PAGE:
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"FSU helped develop me into the kind of man I have become."
International student James Arinaitwe didn't own shoes until he was 11. He ran barefoot seven miles to school; he could slow down to a walk on the way home.
His mother died of cancer; his father died of AIDS; and his four biological siblings were killed by malaria or measles.
But when Arinaitwe talks about his route from rural Uganda to The Florida State University, his words stay optimistic even as his eyes fill with unshed tears. "My grandmother always assured me to have faith in God and believe He can make a way even in a desert where there seems to be none," he said.
Arinaitwe graduated from Florida State in May with a major in mathematical and computational biology from the Department of Biological Science. He is working on his graduate degree in public health.
"James is one of the most inspiring students I've ever met. His work ethic is unmatched. His heart and kind spirit are as big as Tallahassee. I truly believe he is one of a handful of students with whom I've worked who will change the world," said Mark Zeigler, associate in the College of Communication & Information who earned the 2008-2009 Distinguished Teacher Award, the university's top teaching honor.
Arinaitwe's mother taught him the value of education by pointing to animals in a book and telling him the English words for them. After she died, his grandmother and his older brother made sure he went to school. There was no money for high school, which cost about $130 a year.
With his grandmother's encouragement and what Arinaitwe calls a series of miracles, he made a 10-hour trip past armed soldiers to tell his story to the first lady of his country. Her assistant arranged for him to go to high school.
He won a scholarship through the Ugandan government to attend college in Pennsylvania, but it never materialized after the events of 9/11. Left with few options for further education, he joined Solar Light for Africa, a nonprofit organization that builds solar lighting systems for rural clinics, schools and orphanages. Teams from Africa join with international teams to do the work.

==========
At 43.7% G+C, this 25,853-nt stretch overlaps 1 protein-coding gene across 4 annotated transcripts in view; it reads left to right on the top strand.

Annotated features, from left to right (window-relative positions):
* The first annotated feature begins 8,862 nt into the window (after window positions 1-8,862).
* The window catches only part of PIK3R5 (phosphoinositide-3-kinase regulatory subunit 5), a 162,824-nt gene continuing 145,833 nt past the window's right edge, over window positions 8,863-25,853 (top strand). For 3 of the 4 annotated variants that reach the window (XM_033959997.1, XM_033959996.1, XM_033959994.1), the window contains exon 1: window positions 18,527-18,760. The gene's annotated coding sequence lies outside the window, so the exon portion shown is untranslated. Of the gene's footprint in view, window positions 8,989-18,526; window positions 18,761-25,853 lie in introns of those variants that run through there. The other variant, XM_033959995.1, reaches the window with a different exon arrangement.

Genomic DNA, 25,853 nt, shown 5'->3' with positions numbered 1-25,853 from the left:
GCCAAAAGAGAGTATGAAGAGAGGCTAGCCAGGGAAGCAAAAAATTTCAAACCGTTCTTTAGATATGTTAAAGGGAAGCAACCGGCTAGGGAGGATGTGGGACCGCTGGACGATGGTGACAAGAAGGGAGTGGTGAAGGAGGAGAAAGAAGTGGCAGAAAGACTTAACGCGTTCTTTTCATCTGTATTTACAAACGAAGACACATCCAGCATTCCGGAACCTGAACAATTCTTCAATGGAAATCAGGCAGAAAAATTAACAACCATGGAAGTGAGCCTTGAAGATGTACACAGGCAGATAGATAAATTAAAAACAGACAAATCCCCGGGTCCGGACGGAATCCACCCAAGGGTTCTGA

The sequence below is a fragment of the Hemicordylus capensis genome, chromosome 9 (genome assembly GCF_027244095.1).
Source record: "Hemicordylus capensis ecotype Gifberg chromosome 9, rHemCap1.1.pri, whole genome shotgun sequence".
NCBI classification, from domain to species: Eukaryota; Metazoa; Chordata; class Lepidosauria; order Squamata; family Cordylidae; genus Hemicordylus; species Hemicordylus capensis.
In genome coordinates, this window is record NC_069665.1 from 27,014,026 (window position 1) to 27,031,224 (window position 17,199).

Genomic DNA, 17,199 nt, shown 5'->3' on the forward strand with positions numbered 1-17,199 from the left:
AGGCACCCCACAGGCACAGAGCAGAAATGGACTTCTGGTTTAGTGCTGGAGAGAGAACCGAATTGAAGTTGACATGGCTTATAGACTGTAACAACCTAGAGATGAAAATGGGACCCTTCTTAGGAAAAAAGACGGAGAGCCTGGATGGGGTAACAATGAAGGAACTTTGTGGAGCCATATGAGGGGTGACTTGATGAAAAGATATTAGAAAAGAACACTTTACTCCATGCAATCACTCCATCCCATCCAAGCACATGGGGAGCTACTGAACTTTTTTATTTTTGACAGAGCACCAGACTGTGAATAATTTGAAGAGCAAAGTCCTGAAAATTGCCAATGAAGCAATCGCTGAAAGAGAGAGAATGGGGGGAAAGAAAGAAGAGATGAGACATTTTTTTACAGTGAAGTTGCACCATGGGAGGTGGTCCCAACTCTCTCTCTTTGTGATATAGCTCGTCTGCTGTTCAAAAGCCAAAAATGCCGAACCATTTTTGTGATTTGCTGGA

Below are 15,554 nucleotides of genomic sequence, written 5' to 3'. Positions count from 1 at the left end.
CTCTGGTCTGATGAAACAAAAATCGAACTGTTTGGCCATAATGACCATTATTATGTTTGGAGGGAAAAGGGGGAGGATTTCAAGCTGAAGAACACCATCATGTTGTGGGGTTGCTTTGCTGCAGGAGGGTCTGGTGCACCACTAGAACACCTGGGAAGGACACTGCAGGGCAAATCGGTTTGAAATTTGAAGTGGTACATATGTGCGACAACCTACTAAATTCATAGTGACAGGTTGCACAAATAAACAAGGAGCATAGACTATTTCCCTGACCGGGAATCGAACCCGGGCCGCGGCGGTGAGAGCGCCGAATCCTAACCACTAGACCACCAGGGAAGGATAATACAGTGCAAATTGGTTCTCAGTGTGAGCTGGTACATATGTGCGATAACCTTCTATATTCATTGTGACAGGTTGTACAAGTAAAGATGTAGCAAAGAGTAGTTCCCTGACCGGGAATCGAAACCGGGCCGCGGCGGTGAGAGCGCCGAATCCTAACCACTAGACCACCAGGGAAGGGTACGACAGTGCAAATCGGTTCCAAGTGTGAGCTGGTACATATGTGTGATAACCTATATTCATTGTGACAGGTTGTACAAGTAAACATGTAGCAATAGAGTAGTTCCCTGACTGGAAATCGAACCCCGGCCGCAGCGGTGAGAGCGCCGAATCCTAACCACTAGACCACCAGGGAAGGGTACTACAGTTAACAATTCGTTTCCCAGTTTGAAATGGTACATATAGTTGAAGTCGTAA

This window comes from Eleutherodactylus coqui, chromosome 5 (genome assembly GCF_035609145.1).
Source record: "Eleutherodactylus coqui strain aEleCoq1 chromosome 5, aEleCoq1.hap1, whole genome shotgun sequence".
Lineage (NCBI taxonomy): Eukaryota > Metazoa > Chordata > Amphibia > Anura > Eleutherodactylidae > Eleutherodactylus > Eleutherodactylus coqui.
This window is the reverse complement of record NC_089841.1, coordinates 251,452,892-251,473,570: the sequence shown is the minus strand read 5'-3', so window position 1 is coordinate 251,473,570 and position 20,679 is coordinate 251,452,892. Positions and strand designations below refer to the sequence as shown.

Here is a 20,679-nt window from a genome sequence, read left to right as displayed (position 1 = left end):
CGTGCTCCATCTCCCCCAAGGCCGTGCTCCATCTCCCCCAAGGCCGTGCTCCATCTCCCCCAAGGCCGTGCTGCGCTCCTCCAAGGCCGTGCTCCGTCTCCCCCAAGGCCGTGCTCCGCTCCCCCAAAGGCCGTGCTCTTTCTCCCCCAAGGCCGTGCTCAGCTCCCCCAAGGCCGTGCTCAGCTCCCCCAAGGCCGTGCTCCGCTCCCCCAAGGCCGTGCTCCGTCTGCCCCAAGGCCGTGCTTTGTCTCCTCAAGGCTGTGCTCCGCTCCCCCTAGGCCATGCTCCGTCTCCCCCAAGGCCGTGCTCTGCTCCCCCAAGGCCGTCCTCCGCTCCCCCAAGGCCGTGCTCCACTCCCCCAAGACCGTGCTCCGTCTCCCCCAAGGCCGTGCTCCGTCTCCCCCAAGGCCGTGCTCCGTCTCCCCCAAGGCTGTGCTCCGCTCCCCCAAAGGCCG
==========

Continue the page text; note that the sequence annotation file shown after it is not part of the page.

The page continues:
When Dr. Russell Rainey, a Tallahassee dentist, and his wife, Dr. Cheryl Rainey, volunteered for a team sent to Uganda, they met Arinaitwe. They were so impressed they sponsored him to come to the United States and attend Tallahassee Community College. When he graduated from TCC, he was offered a scholarship to Florida State.
Arinaitwe's goal is to become a physician and return to Uganda.
"I want to go back to Africa because the kids back home go through the same thing I did," he says. "My vision is to help develop clean water sources and to build clinics. I wouldn't have this dream without FSU. FSU developed me into the kind of man I have become now."
At Florida State, Arinaitwe has been president of the African Student Association and used his position to spread awareness about the conditions in Africa and to dispel stereotypes about the African people. He started a Florida State chapter of "One Here, One There," a college-student initiative to raise funds to send African children to primary school.
In addition, he has volunteered with Florida State's Alternative Break Corps, traveling to Washington, D.C, to help educate groups most likely to be affected by HIV and AIDS and to Kansas City, Mo., to serve economically disadvantaged children.
"Before, I had no idea that there were children living in America with no electricity or clean water," Arinaitwe said. "My eyes were opened. I learned problems exist anywhere in the world, and it is up to our generation of leaders to take action in solving them."